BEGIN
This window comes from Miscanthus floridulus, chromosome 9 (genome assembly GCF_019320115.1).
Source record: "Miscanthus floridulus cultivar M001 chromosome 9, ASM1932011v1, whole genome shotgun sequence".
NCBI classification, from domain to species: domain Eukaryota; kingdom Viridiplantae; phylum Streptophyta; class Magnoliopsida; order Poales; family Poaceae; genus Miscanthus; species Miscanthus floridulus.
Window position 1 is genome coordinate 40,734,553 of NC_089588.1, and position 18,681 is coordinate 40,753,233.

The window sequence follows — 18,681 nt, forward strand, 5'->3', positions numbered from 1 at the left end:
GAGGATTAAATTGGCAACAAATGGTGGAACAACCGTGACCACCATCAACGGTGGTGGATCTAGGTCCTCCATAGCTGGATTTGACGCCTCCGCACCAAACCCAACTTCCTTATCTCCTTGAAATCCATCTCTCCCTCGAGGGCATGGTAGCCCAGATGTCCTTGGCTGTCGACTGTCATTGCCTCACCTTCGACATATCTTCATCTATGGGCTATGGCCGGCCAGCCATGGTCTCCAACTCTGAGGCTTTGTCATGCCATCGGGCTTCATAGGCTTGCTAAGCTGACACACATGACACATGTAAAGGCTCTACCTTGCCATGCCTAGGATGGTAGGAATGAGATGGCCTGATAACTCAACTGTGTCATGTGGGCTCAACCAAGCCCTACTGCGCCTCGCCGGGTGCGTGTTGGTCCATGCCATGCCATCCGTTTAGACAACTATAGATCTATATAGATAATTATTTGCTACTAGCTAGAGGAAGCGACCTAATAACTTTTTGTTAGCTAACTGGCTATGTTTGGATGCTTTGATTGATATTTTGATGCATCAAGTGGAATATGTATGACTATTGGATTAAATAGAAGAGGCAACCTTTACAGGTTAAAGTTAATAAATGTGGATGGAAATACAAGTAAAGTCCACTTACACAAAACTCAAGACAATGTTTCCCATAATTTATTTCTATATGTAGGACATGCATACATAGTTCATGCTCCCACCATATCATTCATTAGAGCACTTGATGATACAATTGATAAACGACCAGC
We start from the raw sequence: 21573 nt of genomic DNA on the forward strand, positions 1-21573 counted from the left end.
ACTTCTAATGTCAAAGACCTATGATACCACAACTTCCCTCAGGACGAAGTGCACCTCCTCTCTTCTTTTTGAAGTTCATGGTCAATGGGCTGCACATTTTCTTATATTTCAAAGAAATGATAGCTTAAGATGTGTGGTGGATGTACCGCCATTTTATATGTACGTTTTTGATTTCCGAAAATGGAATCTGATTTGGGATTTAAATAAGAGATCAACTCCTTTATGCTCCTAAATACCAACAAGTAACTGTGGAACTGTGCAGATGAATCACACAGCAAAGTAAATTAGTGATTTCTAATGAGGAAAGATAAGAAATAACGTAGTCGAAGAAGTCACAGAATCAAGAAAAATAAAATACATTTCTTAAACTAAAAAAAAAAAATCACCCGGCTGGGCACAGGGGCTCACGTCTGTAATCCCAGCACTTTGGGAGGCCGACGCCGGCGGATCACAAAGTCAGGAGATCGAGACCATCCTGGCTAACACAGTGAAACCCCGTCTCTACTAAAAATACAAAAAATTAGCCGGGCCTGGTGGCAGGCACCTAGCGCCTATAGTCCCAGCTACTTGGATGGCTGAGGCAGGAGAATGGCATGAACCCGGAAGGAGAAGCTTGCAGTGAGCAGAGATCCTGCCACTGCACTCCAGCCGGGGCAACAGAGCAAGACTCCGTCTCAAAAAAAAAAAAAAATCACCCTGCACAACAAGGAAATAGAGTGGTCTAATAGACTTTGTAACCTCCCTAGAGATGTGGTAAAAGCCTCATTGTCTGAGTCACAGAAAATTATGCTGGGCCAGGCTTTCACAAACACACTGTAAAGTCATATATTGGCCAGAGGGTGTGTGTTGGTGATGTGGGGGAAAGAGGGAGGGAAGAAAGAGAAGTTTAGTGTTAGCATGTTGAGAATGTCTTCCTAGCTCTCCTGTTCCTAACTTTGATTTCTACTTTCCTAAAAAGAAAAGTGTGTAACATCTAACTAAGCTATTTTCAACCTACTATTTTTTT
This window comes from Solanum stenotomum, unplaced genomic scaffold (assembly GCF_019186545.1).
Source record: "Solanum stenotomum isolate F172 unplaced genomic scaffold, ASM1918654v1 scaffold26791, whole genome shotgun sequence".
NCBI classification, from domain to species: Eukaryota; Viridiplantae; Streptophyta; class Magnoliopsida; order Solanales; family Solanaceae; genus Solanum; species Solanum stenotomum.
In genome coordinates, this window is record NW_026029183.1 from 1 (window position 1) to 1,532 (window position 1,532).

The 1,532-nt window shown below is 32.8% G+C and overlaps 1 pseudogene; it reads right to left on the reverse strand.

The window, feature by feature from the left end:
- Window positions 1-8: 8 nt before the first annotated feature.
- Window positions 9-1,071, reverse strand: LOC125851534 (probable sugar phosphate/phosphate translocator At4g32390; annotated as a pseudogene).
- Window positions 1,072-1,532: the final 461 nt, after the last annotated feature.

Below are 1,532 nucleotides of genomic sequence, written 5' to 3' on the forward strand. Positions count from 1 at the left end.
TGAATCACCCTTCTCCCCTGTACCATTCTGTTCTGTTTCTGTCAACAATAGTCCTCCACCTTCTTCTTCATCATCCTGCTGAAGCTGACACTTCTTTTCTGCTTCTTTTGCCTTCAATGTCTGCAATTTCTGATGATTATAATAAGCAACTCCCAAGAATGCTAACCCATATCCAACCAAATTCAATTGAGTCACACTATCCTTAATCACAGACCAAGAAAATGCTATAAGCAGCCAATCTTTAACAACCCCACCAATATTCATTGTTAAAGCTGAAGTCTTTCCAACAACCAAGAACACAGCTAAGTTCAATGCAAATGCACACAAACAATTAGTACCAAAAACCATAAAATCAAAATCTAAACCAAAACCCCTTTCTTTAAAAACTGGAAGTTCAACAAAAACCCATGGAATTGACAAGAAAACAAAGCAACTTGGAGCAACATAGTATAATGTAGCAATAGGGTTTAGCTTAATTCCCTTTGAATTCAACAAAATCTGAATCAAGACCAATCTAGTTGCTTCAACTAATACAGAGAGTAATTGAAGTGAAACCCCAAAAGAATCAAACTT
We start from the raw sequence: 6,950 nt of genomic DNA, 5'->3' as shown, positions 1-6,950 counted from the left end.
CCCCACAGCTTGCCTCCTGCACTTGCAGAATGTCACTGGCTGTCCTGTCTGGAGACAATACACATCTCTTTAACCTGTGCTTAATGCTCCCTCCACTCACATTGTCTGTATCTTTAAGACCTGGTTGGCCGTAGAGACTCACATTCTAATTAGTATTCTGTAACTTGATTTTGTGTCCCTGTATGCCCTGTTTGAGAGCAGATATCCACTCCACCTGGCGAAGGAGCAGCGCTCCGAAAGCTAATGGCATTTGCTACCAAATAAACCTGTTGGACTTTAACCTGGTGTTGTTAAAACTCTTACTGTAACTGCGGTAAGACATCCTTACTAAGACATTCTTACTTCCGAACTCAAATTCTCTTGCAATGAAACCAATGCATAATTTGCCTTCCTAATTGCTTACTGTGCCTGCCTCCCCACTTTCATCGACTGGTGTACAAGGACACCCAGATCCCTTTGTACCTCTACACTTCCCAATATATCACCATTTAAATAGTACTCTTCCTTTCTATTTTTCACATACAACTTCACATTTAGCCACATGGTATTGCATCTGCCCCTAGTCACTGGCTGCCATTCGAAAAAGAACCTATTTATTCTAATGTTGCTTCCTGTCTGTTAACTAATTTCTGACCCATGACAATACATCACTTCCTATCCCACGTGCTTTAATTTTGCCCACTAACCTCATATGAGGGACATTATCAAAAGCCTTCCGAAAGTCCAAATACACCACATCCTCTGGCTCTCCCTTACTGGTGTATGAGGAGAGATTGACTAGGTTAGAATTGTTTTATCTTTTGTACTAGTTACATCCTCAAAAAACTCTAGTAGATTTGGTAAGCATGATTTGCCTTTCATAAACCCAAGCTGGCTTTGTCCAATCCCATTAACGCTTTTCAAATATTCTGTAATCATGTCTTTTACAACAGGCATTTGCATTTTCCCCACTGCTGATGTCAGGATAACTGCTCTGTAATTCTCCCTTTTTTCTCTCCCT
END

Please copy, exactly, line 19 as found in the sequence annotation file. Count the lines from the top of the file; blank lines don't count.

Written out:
TGAATCACCCTTCTCCCCTGTACCATTCTGTTCTGTTTCTGTCAACAATAGTCCTCCACCTTCTTCTTCATCATCCTGCTGAAGCTGACACTTCTTTTCTGCTTCTTTTGCCTTCAATGTCTGCAATTTCTGATGATTATAATAAGCAACTCCCAAGAATGCTAACCCATATCCAACCAAATTCAATTGAGTCACACTATCCTTAATCACAGACCAAGAAAATGCTATAAGCAGCCAATCTTTAACAACCCCACCAATATTCATTGTTAAAGCTGAAGTCTTTCCAACAACCAAGAACACAGCTAAGTTCAATGCAAATGCACACAAACAATTAGTACCAAAAACCATAAAATCAAAATCTAAACCAAAACCCCTTTCTTTAAAAACTGGAAGTTCAACAAAAACCCATGGAATTGACAAGAAAACAAAGCAACTTGGAGCAACATAGTATAATGTAGCAATAGGGTTTAGCTTAATTCCCTTTGAATTCAACAAAATCTGAATCAAGACCAATCTAGTTGCTTCAACTAATACAGAGAGTAATTGAAGTGAAACCCCAAAAGAATCAAACTT